“CCSU Police will provide additional patrol coverage to this area, but please be advised to use caution nonetheless. Report any suspicious activity at once,” an email from Mark McLaughlin, associate vice president of Marketing and Communications, said on behalf of the CCSU Police Department. “The CCSU Police is providing this alert for purposes of awareness and to reinforce the need to use caution when walking alone.”

This is not the first time CCSU has been a part of a false claim, which resulted in a panicked campus.

CCSU is no stranger to enforcing safety measures, as they were implemented on Nov. 5, 2013 when former student David Kyem triggered a campus-wide lockdown after police received multiple phone calls, in fear of his realistic Halloween costume.

Kyem told New Britain police he was returning from a Halloween party one weekend when he returned to campus wearing a tactical vest, camouflage pants, mask, sword and handgun, according to the New York Daily News.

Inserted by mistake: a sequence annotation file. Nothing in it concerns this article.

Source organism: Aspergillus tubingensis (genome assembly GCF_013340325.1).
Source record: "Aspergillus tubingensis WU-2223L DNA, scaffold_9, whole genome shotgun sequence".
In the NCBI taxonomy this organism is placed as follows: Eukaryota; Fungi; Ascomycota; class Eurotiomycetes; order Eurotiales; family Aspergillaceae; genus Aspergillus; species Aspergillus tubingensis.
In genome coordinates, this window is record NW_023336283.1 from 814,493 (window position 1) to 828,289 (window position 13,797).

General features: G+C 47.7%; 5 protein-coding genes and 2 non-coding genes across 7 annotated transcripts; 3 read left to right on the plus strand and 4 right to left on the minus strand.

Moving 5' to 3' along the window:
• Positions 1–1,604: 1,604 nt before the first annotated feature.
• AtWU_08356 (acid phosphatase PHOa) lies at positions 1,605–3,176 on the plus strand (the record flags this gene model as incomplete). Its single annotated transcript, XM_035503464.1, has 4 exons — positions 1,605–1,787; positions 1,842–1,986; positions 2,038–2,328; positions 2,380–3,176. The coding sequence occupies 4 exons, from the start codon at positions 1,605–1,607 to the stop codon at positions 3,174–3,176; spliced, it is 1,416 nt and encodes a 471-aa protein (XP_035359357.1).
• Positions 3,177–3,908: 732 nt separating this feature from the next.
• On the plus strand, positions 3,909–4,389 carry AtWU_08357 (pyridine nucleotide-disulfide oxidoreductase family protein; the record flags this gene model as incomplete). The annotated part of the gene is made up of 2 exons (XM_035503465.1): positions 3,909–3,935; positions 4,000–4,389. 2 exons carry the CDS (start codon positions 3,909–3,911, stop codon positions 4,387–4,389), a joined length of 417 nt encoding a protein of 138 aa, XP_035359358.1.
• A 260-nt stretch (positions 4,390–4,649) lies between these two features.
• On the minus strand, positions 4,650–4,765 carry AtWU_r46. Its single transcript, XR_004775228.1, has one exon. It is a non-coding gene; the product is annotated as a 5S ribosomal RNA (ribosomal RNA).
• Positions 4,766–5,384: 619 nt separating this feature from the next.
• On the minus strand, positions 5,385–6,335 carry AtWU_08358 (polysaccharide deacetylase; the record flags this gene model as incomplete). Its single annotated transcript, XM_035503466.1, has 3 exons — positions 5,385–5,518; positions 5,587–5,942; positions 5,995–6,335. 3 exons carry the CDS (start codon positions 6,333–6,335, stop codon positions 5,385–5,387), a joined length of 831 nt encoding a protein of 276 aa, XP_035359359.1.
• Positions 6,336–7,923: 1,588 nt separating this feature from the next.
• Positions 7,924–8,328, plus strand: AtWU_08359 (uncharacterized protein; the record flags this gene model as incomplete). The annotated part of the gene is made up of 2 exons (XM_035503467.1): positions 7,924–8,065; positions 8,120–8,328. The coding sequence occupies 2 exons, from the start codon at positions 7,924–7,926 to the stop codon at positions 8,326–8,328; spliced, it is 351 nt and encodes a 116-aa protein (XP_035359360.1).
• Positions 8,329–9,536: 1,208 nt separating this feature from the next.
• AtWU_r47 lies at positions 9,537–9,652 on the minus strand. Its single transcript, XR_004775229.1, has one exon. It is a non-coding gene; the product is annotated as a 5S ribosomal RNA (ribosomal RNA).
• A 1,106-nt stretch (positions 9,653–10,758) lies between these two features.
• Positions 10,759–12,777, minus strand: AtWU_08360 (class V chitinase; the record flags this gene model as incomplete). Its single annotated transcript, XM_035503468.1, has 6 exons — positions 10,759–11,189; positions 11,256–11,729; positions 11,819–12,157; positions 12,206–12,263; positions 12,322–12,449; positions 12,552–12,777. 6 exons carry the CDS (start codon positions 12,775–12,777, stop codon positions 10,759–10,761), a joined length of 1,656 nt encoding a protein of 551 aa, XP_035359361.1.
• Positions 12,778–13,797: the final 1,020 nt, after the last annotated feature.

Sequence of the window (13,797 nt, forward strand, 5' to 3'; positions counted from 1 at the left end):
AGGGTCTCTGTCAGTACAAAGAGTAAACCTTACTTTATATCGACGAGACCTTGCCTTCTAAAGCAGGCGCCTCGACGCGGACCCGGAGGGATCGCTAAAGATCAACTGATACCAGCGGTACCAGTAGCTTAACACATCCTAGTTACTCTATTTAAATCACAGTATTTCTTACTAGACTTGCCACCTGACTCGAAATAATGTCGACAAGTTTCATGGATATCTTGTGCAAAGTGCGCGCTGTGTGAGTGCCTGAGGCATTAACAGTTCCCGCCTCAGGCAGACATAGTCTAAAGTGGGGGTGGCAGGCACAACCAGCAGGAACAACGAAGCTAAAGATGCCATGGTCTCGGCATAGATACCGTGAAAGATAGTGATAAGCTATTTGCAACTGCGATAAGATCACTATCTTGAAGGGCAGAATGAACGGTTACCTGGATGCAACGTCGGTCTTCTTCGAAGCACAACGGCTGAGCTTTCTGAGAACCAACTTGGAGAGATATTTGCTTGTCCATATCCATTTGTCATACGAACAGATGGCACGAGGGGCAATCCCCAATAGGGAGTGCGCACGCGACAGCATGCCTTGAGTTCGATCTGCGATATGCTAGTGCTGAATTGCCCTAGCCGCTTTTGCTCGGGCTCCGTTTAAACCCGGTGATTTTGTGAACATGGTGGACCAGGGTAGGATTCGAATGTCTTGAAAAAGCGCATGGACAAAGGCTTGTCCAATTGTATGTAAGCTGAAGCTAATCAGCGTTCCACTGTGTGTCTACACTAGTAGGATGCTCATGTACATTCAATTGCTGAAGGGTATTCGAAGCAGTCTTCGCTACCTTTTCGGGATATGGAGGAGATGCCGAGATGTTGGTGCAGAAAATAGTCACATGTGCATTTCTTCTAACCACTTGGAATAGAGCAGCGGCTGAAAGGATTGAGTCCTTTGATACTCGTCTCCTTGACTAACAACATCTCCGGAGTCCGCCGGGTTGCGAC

As of Monday night, no criminal charges have been filed against the alleged suspect or alleged victim.

Anyone with any information related to the incident is asked to call the New Britain Police Department at 860-826-3131. Anyone can leave an anonymous tip by calling 860-826-319.

A Call For Childcare Expansion at CCSU

by Kristina Vakhman

Twenty six children are learning their letters and numbers just off of Central Connecticut State University’s campus, but the Early Learning Program teaching these youths is insubstantial, according to Fiona Pearson, the president of the ELP’s Board of Directors.

“There are only 26 slots,” Pearson said. “We don’t have any toddler care or any infant care here on campus. It’s only [children] three to five.”